Note what a great point this is from an access-to-knowledge perspective, but how absurd it sounds if you have your head wrapped up in the class action litigation. European authors are complaining that the U.S. program will leak, undercutting domestic markets—but here’s the ORG saying that it ought to be just as available in Europe as it is in the U.S. In some ways, this is a classic copyfight, pitting copyright owners against open access advocates. And note that Google, which would love to expand the program beyond the U.S., enters this fight on the side of the open access advocates again. Again, the legislative character of the EC inquiry comes to the fore, as the ORG explains that “the Commission should see this aspect of the Settlement as having notable implications for matters beyond the strict application of international copyright law. “

Finally, the ORG takes up orphan works. Here, the ORG takes arguments that U.S. settlement followers are probably sick to death of, and puts them briefly in a European context. Thus, the ORG first sounds the alarm about the prospect of a Google monopoly:

As this Settlement is between private parties, others wishing to engage in conduct similar to that of Google will not be able to rely on the Settlement as a precedent, but will instead need to act as Google did - await the bringing of suit in similar terms to the original case against Google - and presumably seek a settlement or await trial for alleged copyright infringement. Therefore, the barrier to entry is a very high one. Google will, in accordance with the Settlement, have a licence that others cannot, without engaging in expensive negotiation or litigation, avail of, and of course for orphan works, such negotiations are impossible in many cases, and therefore others will have no assurance that they can ever be licenced to compete, putting them at an immediate and perhaps irreversible disadvantage.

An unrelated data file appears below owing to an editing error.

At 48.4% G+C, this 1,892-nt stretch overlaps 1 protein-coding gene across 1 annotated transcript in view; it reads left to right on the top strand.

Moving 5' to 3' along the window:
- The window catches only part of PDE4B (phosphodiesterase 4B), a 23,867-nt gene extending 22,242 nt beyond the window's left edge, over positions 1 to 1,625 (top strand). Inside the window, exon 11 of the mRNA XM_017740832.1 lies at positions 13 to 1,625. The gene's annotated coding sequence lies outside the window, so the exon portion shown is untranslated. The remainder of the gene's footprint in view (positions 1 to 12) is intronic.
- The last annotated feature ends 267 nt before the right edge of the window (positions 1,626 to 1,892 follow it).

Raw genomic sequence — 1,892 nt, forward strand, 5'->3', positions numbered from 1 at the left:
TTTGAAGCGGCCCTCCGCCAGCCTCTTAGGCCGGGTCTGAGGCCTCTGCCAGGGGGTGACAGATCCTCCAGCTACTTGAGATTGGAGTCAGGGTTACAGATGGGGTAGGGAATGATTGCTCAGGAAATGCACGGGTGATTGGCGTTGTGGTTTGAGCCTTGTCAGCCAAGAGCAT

Actually, I think the ORG could have gone even further here. In the U.S., we’re arguing over the parameters of U.S. class action law. I should think that the EC would have more right to be skeptical about how U.S. class actions might work. Assurances that others could do the same as Google has done and get similar settlements strike me as something that foreign regulators might be disinclined to believe on institutional grounds.

Next, the ORG reminds the EC that even if the settlement goes through, it’s not a full solution to the orphan works issues. Google, of course, would agree. In its policy-making role, the EC could of course also consider whether the settlement will make solving the orphan works issue in other ways more or less difficult, and the ORG asks it to. The letter closes with a suggestion that the Google Book collection could become an essential facility under antitrust law. I don’t know whether that doctrine is more viable in Europe than it is here, but the European antitrust regulators have indeed been more aggressive than their U.S. counterparts in recent years.

Great comments, James. As for essential facilities, it’s still quite unclear in the EU (so no surprise there) and academic opinion divides quite sharply on whether it has a separate identity. Much of what would have been thought (after the earlier cases on boats, trains and the like) to be possible candidates for this approach are dealt with through Commission statements or specific directives (e.g. the 2002 Access & Interconnection Directive for telecoms has elaborate procedures for the bulk of telecom issues that would otherwise engage EF or other competition doctrines.

If you’re interested, Antonio Bavasso’s book Communications in EU antitrust law does a good job of illustrating EU/US difference in the general area. Extracts are, of course, available via Google Books at